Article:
of Japanese of Food, Drink & Culture Sweeps Chicago North Side During
2nd Chicago Japanese Matsuri
• The 2nd Kizuki Chicago Japanese Matsuri, a celebration of Japanese culture
with authentic Japanese food and drink, was co-hosted by Kizuki Ramen
& Izakaya and the Japanese Culture Center (“JCC”) in Chicago’s North
Side from September 20 to 22.
• Visitors from Chicagoland and beyond packed the spacious NEWCITY Plaza,
the 9,300 sq. ft. indoor & outdoor venue in the heart of Lincoln Park.
Having grown in size from last year, the event featured over 30 vendors
offering colorful Japanese products and services.
• All the food was provided by the Kizuki restaurant
in the Lincoln Park neighborhood, including chicken karaage, takoyaki,
edamame, gyoza, potato croquette, cold noodles and Japanese chicken wings,
with drinks such as Kirin Ichiban beer, Rishi Tea and Maccha green tea.
• On the outdoor stage, performances attracted visitors
throughout the day each day. The programs included martial arts demonstrations,
cosplay contest, taiko drum and koto performances, calligraphy demonstration,
swordsmanship demonstration, comedy show, shuriken demonstration, contemporary
Japanese music, ramen eating contest and Japanese street fashion show.
• The Consulate-General of Japan in Chicago offered dressing in Japanese
armor, while Japanese cosmetics maker Shiseido and the leading toilet
manufacturer TOTO presented their products.
• Inside the NEWCITY building was the “Drink World,”
a space full of beverage vendors including whiskey maker Suntory, Japanese
sake brewers such as Rihaku, Imada, Shiokawa and Mioya, Shochu maker Mesh
and Bone and Filipino rum maker Tanduay Rum. Local Chicago brewer Forbidden
Root showcased a “Matsuri” brew, created exclusively for the festival.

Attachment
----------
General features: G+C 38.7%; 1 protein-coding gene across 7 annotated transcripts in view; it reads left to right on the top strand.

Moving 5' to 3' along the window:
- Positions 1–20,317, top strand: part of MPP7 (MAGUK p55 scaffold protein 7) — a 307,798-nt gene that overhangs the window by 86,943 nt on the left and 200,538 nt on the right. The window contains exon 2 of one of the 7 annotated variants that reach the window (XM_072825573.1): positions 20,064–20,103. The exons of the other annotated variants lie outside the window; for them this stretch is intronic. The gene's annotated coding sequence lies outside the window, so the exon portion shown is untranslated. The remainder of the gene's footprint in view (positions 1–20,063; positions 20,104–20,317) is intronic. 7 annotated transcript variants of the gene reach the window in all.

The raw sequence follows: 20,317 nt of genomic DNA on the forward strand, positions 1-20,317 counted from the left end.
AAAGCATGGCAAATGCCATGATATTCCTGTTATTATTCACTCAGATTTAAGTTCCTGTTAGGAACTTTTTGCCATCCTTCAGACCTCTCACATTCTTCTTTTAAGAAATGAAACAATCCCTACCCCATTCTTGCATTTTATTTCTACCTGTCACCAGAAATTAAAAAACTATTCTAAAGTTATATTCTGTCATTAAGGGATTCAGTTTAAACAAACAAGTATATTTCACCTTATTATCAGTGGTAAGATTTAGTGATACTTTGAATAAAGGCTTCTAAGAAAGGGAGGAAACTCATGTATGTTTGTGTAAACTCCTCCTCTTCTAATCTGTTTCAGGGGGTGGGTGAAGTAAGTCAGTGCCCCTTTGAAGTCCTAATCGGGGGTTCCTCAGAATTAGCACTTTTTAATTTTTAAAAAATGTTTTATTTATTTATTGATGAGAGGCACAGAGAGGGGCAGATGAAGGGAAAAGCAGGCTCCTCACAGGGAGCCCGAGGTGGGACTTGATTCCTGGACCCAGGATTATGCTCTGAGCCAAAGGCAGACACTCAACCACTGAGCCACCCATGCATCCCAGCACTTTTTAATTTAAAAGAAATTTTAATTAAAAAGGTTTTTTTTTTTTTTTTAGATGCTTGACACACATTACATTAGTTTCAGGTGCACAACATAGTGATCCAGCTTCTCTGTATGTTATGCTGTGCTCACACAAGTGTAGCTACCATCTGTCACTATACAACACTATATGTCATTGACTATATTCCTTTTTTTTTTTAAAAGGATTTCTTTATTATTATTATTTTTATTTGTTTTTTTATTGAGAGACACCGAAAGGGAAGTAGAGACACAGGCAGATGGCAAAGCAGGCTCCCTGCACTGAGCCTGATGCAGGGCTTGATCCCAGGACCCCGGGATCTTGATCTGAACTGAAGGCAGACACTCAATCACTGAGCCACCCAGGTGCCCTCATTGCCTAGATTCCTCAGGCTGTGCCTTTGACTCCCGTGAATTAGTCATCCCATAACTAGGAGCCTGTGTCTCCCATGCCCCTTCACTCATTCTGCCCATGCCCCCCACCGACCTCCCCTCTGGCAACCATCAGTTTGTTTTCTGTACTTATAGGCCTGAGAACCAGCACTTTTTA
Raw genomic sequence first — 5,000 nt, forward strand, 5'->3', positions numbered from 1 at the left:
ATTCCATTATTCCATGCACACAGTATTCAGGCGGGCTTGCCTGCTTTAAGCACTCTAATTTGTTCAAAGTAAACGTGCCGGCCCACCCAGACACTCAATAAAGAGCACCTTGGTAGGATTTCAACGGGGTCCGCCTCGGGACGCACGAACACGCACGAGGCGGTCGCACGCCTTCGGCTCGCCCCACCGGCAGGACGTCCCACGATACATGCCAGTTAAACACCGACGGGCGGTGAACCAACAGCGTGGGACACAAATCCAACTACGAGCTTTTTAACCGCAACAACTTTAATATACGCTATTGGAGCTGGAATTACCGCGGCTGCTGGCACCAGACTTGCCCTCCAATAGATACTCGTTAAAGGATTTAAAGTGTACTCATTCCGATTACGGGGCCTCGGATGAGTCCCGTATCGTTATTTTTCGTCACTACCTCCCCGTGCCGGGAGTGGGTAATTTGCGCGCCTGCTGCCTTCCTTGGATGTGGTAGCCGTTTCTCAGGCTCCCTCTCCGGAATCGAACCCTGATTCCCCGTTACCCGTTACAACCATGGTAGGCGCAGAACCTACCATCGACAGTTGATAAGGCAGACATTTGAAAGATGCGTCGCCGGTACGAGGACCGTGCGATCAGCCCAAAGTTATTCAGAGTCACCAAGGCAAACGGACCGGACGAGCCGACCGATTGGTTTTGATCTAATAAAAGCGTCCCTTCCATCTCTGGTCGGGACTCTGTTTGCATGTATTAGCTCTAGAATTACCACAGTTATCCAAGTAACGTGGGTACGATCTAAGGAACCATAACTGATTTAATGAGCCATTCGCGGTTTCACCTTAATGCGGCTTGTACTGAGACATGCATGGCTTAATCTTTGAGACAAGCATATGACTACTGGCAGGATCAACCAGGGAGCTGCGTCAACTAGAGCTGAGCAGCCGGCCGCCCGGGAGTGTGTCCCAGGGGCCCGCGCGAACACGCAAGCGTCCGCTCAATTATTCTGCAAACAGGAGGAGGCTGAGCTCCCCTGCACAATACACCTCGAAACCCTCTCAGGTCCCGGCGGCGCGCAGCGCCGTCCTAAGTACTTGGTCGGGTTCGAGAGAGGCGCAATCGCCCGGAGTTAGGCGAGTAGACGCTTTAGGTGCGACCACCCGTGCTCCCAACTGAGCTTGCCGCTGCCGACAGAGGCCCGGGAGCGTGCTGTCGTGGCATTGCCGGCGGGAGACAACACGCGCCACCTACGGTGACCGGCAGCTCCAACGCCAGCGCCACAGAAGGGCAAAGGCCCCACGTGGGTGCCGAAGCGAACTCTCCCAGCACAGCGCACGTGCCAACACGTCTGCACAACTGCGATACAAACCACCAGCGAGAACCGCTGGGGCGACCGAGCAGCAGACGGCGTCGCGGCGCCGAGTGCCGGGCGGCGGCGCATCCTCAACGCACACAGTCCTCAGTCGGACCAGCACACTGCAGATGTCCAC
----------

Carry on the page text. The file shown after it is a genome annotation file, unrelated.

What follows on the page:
• The second-floor space housed the “retail World,” featuring a variety
of local Japanese retailers such as Uniqlo and Kinokuniya book store.
The Japan America Society of Chicago was also there, distributing brochures
and flyers to inform about its activities.
• The event was free and open to the public, with food
and drink tickets available for purchase. All the profit from these tickets
was donated to the JCC and Japanese Arts Foundation.
• The JCC’s Lakeview facility has been the venue to offer a variety of
classes and presentations of Japanese culture. Donation to the JCC from
the festival will be used for the improvement and expansion of its facilities,
such as a new gallery, performance space, study programs, public programs
• On the evening of the first day of the Festival, the
Kizuki restaurant invited the local Japanese and Japanese-American community
members to a gala event.
• Calligrapher Hekiun Oda demonstrated two scroll writings consisting
of four kanji characters each: one that says “Ichigo Ichie” (“One opportunity,
one encounter”); and the other saying “Keiten Aijin” (“Respect Heaven,
love people”). The former was to be presented to Chicago Mayor Lori Lightfoot,
and the latter to Illinois Governor J.B. Pritzker.
• The koto and flute performance by Tokiko Kimura and Erina Koyasu entertained
the attendees, and four varieties of ramen (tonkotsu, shoyu, yuzu and
miso flavored) were presented to the guests by Kizuki.
Diverse Faces at Japanese
• Jessi Fletchea and Gabby Story came to the festival
from Michigan, with their Chicago friends Linda Ziolkowski and her sister
• They all love Japanese anime and “always coordinate what they wear”
to Japanese festivals. This year, they were clad in yukata (light summer
• Fletchea, with a German background, also had a Japanese
• She was handed down a Noritake tea set once owned by her great grandmother.